Java vs. C++



This post is a summary of the syntactical differences between C++ and Java.

Exception:

  • In Java, only subclass derived from Throwable can be thrown; in C++, any object can be thrown.
  • Java has two type of exceptions: checked and unchecked; all exceptions in c++ are unchecked. C++ does have exception specification. But it’s not part of function signature and it’s not checked in complied time. At runtime, if the exception specification is not obeyed, std::unexpected is called (Cf. cppreference.com Exception Specification).

Enum

  • C++’s enum is just integer internally(roughly speaking) and can be mixed with integer, and hence not type safe. C++ 11 provides a type-safe enum class (cf. wiki-enum-c++)
enum color { red, yellow, green=20, blue };
color col = red;
int n = blue; // n == 21
  • Java’s Enum is actually a special compiler-generated class rather than an arithmetic type (cf. Wiki-Enumerated_Type). A classical usage is to use Enum for factory. For example, the follow LineSearchEnum is a factory class for creating various line search methods
  public enum LineSearchEnum {
    SIMPLE {
       @Override 
       public LineSearch newInstance() {
           return new SimpleLineSearch();
       }
    }, 
    ARMIJO {
      @Override
      public LineSearch newInstance() {
          return new ArmijoLineSearch();
      }
    }, 
    CUBIC {
      @Override
      public LineSearch newInstance() {
          return new CubicLineSearch();
      }
    },
    Wolfe {
        @Override
        public LineSearch newInstance() {
            return new WolfeLineSearch();
        }
    };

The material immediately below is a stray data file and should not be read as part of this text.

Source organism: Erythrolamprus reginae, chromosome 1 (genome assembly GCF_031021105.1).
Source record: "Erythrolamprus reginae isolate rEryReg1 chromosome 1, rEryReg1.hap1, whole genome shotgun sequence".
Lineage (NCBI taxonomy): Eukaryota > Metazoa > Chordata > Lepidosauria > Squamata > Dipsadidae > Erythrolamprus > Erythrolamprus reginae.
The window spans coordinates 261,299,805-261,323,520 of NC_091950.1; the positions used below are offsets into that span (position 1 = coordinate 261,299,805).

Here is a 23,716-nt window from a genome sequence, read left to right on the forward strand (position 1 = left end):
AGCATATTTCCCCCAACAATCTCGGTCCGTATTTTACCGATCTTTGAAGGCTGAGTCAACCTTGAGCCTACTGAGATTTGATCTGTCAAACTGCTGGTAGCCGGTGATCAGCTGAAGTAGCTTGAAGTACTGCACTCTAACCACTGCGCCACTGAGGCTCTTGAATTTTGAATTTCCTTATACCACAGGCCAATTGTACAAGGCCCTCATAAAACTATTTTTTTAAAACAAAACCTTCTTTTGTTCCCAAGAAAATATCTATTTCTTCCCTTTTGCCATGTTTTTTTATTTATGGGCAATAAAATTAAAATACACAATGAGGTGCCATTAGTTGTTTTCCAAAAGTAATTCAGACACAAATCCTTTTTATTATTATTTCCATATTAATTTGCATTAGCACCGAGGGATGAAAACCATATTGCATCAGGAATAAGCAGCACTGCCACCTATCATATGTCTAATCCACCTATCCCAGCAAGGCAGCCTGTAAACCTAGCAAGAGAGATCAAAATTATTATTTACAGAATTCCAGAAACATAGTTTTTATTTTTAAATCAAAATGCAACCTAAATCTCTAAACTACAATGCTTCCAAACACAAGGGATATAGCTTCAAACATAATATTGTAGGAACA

public abstract LineSearch newInstance();
}

Private inheritance

Java doesn’t support private inheritance but C++ does. Private inheritance is one way to implement the logical relation of /”is-implemented-in-terms-of”/, for example, we can implement a set using stl::list. The book Effective C++ also gives a nice example: The widget needs some functions which are already implemented in a call Timer. However, it is inappropriate for client to call Timer::onTick(). Clients of Widget should not be able to invoke anything in Timer. Widget is not a timer and the client should not be able to invoke anything in Timer directly. Public inheritance is not appropriate in this case. Private inheritance provides one possible solution. The book Effective C++ provides an alternative approach of using private class and composition. This approach has two benefits: (1) The subclass of Widget has no way to override the virtual function Timer::onTick()(note that in the first approach of private inheritance, the subclass cannot call onTick(), but can override Timer::onTick(); (2) Minimize compilation dependency if we use a pointer to WidgetTimer.

class Timer{
  pubic:
  explicit Timer(int tickFrequency);
  virtual void onTick()const;

};
class Widget:private Timer(){
 private:
  virtual void onTick() const; 
};
/*Alternative Approach*/
class Widget{
  private: 
     class WidgetTimer:public Timer{
       public: 
          virtual void onTick()const; 
     };
  WidgetTimer timer; //or use pointer WidgetTimer* timer to minimize compilation dependency; 
};

Access control

  • Java provides fourth level of access control, no modifier(package-private), public, private and protected while c++ has only three levels: public, private and protected. C++ has a concept of “friend” class. A class can access its friend’s private members.